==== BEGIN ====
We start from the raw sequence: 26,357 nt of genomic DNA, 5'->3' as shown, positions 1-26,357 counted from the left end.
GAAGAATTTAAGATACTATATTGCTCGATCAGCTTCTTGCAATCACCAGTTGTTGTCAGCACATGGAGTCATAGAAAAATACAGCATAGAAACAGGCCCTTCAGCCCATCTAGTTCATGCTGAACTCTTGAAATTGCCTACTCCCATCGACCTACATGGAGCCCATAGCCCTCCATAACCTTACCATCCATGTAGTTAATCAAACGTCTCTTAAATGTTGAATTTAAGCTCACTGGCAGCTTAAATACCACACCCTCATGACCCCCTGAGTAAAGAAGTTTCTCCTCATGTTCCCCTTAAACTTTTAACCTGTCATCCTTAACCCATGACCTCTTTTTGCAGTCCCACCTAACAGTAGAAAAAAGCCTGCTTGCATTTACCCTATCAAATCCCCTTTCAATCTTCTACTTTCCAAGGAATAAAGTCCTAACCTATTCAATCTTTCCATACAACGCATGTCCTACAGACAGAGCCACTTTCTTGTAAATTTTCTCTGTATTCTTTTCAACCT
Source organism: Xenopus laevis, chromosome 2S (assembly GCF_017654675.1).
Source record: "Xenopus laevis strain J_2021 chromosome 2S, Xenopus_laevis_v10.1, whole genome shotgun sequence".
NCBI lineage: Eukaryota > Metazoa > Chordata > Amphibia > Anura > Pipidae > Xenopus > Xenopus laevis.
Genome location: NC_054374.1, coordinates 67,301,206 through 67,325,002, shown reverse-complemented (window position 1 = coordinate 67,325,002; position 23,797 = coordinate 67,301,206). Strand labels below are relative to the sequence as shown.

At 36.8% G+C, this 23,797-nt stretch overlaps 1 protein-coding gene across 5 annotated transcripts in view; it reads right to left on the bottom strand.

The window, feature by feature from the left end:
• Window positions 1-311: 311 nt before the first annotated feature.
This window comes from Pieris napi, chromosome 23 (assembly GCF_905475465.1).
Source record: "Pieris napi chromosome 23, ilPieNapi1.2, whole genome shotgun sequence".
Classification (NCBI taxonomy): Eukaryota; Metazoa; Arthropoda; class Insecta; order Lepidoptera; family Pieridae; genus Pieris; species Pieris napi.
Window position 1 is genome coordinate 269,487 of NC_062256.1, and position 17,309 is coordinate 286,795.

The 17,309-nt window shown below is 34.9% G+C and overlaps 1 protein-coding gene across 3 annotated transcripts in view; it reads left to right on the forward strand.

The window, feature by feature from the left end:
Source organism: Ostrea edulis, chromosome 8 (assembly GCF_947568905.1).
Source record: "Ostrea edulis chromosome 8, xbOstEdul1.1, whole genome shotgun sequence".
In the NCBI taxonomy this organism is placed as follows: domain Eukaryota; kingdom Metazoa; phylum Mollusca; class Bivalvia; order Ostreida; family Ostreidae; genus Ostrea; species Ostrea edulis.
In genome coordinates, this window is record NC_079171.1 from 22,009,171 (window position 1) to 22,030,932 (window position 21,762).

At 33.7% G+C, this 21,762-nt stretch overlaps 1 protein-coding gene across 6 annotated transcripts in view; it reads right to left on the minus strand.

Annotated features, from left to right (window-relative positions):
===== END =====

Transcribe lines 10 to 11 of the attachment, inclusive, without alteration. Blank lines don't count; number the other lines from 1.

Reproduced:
This window comes from Pieris napi, chromosome 23 (assembly GCF_905475465.1).
Source record: "Pieris napi chromosome 23, ilPieNapi1.2, whole genome shotgun sequence".